Abstract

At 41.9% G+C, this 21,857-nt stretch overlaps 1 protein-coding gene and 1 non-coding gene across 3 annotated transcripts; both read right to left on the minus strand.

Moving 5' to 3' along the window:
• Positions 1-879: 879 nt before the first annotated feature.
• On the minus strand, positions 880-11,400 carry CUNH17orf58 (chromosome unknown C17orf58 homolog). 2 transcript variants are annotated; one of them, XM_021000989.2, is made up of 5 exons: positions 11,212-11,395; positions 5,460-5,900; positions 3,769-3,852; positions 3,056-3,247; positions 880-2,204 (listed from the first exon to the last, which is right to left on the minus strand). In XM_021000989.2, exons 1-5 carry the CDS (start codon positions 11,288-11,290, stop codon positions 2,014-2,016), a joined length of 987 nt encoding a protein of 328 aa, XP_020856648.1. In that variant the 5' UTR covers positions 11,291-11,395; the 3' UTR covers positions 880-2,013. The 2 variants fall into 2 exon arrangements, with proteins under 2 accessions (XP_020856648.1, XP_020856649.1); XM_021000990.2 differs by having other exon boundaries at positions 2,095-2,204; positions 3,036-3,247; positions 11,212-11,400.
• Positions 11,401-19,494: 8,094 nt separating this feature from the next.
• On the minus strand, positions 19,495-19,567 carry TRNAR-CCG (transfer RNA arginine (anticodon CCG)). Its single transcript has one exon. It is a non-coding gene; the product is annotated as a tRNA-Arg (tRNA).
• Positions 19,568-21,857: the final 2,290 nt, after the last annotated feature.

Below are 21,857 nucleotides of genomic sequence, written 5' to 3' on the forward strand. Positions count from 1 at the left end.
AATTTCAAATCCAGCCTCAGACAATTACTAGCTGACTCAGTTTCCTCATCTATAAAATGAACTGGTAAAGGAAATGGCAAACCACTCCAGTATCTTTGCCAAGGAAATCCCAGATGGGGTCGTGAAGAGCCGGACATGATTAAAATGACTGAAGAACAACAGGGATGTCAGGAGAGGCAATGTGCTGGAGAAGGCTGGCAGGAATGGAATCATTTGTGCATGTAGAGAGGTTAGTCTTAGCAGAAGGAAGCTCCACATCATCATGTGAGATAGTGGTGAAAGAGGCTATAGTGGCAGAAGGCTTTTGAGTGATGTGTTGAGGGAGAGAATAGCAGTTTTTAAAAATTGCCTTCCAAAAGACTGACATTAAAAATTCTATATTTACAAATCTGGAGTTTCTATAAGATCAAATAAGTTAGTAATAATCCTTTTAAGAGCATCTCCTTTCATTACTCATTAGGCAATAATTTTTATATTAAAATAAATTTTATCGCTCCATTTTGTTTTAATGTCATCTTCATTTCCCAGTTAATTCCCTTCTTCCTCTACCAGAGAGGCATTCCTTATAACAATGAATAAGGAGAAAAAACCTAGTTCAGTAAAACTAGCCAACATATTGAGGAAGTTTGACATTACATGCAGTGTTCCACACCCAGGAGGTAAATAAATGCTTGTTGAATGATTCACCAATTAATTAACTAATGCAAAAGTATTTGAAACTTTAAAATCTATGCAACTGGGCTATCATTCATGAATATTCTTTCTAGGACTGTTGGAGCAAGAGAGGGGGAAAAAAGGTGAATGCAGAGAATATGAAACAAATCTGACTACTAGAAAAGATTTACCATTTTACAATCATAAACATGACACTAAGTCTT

A simple, flow-physics-based model of flat-plate, transitional boundary layer skin friction and heat transfer is presented. The model is based on the assumption of negligible time-, spanwise-, and streamwise-average wall-normal velocity at the top of the boundary layer. This results in a threefold increase in boundary layer thickness over the transition region. This simple velocity assumption and its boundary-layer growth implications seem to be reasonably consistent with more sophisticated (DNS) modeling simulations. Only two modeling parameters need be assumed, the Reynolds numbers at the onset and at the completion of transition, for which there is guidance based on freestream turbulence intensity for smooth plates. Several experimental data sets for air are modeled. New criteria are proposed to help define the onset and completion of transition: zero net vertical (wall-normal) velocity or mass flux (integrated in time and space, spanwise and streamwise) at the top of the boundary layer, and tripling of boundary layer thickness. Also presented is a minor improvement to a previously published unheated starting length factor for flat-plate laminar boundary layers with uniform wall heat flux.

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